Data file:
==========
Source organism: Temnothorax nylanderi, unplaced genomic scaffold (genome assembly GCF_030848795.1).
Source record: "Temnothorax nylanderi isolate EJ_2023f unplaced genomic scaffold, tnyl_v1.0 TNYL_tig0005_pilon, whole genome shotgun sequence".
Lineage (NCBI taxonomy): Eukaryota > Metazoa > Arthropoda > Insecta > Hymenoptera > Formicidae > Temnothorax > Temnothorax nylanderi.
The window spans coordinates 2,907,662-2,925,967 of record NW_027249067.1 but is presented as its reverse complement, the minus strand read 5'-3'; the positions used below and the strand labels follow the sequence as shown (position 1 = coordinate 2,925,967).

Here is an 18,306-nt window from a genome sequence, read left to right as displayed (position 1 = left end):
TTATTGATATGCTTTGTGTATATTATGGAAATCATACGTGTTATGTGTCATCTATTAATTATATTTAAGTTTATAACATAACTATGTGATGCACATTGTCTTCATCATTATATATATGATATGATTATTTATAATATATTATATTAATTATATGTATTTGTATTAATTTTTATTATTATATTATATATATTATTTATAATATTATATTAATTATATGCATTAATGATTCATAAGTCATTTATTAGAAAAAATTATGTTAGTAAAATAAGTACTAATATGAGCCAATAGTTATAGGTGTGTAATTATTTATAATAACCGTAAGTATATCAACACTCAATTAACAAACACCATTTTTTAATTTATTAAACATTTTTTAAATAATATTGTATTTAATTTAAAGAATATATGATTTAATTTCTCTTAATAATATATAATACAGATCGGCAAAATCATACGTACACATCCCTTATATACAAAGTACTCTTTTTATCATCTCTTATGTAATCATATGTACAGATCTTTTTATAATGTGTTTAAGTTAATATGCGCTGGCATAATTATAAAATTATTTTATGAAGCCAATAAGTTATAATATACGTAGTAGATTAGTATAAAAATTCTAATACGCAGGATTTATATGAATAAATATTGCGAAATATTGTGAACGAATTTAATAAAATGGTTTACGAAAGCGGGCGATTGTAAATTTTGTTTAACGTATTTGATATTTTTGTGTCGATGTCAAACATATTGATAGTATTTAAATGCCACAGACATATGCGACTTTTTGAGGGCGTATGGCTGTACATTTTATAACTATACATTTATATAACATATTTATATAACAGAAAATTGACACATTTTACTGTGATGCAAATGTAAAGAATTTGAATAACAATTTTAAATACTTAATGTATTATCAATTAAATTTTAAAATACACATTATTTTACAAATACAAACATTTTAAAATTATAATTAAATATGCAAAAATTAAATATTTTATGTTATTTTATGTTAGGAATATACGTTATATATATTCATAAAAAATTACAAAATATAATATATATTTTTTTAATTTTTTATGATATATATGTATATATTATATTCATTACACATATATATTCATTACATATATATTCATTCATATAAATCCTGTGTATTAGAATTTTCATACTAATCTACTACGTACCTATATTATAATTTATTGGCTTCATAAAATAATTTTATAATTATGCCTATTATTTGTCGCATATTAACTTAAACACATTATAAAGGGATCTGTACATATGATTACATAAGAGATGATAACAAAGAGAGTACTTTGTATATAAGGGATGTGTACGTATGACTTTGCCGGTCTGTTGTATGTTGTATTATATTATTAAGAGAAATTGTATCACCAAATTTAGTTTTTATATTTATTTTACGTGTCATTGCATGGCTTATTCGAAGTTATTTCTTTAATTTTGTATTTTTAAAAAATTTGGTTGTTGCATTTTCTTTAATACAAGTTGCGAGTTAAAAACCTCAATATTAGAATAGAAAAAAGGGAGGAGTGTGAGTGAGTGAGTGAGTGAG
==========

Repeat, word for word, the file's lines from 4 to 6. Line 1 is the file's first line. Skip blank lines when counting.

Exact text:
The window spans coordinates 2,907,662-2,925,967 of record NW_027249067.1 but is presented as its reverse complement, the minus strand read 5'-3'; the positions used below and the strand labels follow the sequence as shown (position 1 = coordinate 2,925,967).

Here is an 18,306-nt window from a genome sequence, read left to right as displayed (position 1 = left end):
TTATTGATATGCTTTGTGTATATTATGGAAATCATACGTGTTATGTGTCATCTATTAATTATATTTAAGTTTATAACATAACTATGTGATGCACATTGTCTTCATCATTATATATATGATATGATTATTTATAATATATTATATTAATTATATGTATTTGTATTAATTTTTATTATTATATTATATATATTATTTATAATATTATATTAATTATATGCATTAATGATTCATAAGTCATTTATTAGAAAAAATTATGTTAGTAAAATAAGTACTAATATGAGCCAATAGTTATAGGTGTGTAATTATTTATAATAACCGTAAGTATATCAACACTCAATTAACAAACACCATTTTTTAATTTATTAAACATTTTTTAAATAATATTGTATTTAATTTAAAGAATATATGATTTAATTTCTCTTAATAATATATAATACAGATCGGCAAAATCATACGTACACATCCCTTATATACAAAGTACTCTTTTTATCATCTCTTATGTAATCATATGTACAGATCTTTTTATAATGTGTTTAAGTTAATATGCGCTGGCATAATTATAAAATTATTTTATGAAGCCAATAAGTTATAATATACGTAGTAGATTAGTATAAAAATTCTAATACGCAGGATTTATATGAATAAATATTGCGAAATATTGTGAACGAATTTAATAAAATGGTTTACGAAAGCGGGCGATTGTAAATTTTGTTTAACGTATTTGATATTTTTGTGTCGATGTCAAACATATTGATAGTATTTAAATGCCACAGACATATGCGACTTTTTGAGGGCGTATGGCTGTACATTTTATAACTATACATTTATATAACATATTTATATAACAGAAAATTGACACATTTTACTGTGATGCAAATGTAAAGAATTTGAATAACAATTTTAAATACTTAATGTATTATCAATTAAATTTTAAAATACACATTATTTTACAAATACAAACATTTTAAAATTATAATTAAATATGCAAAAATTAAATATTTTATGTTATTTTATGTTAGGAATATACGTTATATATATTCATAAAAAATTACAAAATATAATATATATTTTTTTAATTTTTTATGATATATATGTATATATTATATTCATTACACATATATATTCATTACATATATATTCATTCATATAAATCCTGTGTATTAGAATTTTCATACTAATCTACTACGTACCTATATTATAATTTATTGGCTTCATAAAATAATTTTATAATTATGCCTATTATTTGTCGCATATTAACTTAAACACATTATAAAGGGATCTGTACATATGATTACATAAGAGATGATAACAAAGAGAGTACTTTGTATATAAGGGATGTGTACGTATGACTTTGCCGGTCTGTTGTATGTTGTATTATATTATTAAGAGAAATTGTATCACCAAATTTAGTTTTTATATTTATTTTACGTGTCATTGCATGGCTTATTCGAAGTTATTTCTTTAATTTTGTATTTTTAAAAAATTTGGTTGTTGCATTTTCTTTAATACAAGTTGCGAGTTAAAAACCTCAATATTAGAATAGAAAAAAGGGAGGAGTGTGAGTGAGTGAGTGAGTGAG